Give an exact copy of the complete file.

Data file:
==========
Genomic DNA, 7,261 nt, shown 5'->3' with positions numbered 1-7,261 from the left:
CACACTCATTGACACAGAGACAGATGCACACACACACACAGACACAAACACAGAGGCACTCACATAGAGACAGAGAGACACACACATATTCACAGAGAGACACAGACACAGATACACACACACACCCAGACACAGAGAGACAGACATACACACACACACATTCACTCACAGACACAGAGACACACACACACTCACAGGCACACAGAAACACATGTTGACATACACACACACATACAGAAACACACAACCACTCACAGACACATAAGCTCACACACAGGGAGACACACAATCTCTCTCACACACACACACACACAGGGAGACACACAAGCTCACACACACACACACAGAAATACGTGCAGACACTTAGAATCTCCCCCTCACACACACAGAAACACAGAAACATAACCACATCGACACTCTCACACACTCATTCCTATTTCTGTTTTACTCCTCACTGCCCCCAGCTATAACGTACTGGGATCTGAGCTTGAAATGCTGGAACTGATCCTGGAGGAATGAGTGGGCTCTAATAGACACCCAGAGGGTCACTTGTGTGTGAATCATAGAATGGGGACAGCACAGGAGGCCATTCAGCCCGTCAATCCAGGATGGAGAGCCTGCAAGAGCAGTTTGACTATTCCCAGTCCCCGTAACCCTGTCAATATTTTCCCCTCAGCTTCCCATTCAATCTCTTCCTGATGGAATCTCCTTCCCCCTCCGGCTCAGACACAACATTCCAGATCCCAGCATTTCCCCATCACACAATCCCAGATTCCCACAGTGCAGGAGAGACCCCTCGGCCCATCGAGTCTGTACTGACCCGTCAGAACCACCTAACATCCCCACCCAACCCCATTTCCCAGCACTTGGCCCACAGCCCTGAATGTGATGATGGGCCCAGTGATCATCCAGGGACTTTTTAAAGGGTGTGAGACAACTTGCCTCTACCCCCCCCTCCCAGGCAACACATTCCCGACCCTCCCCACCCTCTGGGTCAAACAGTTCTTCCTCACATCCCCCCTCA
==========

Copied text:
Genomic DNA, 7,261 nt, shown 5'->3' with positions numbered 1-7,261 from the left:
CACACTCATTGACACAGAGACAGATGCACACACACACACAGACACAAACACAGAGGCACTCACATAGAGACAGAGAGACACACACATATTCACAGAGAGACACAGACACAGATACACACACACACCCAGACACAGAGAGACAGACATACACACACACACATTCACTCACAGACACAGAGACACACACACACTCACAGGCACACAGAAACACATGTTGACATACACACACACATACAGAAACACACAACCACTCACAGACACATAAGCTCACACACAGGGAGACACACAATCTCTCTCACACACACACACACACAGGGAGACACACAAGCTCACACACACACACACAGAAATACGTGCAGACACTTAGAATCTCCCCCTCACACACACAGAAACACAGAAACATAACCACATCGACACTCTCACACACTCATTCCTATTTCTGTTTTACTCCTCACTGCCCCCAGCTATAACGTACTGGGATCTGAGCTTGAAATGCTGGAACTGATCCTGGAGGAATGAGTGGGCTCTAATAGACACCCAGAGGGTCACTTGTGTGTGAATCATAGAATGGGGACAGCACAGGAGGCCATTCAGCCCGTCAATCCAGGATGGAGAGCCTGCAAGAGCAGTTTGACTATTCCCAGTCCCCGTAACCCTGTCAATATTTTCCCCTCAGCTTCCCATTCAATCTCTTCCTGATGGAATCTCCTTCCCCCTCCGGCTCAGACACAACATTCCAGATCCCAGCATTTCCCCATCACACAATCCCAGATTCCCACAGTGCAGGAGAGACCCCTCGGCCCATCGAGTCTGTACTGACCCGTCAGAACCACCTAACATCCCCACCCAACCCCATTTCCCAGCACTTGGCCCACAGCCCTGAATGTGATGATGGGCCCAGTGATCATCCAGGGACTTTTTAAAGGGTGTGAGACAACTTGCCTCTACCCCCCCCTCCCAGGCAACACATTCCCGACCCTCCCCACCCTCTGGGTCAAACAGTTCTTCCTCACATCCCCCCTCA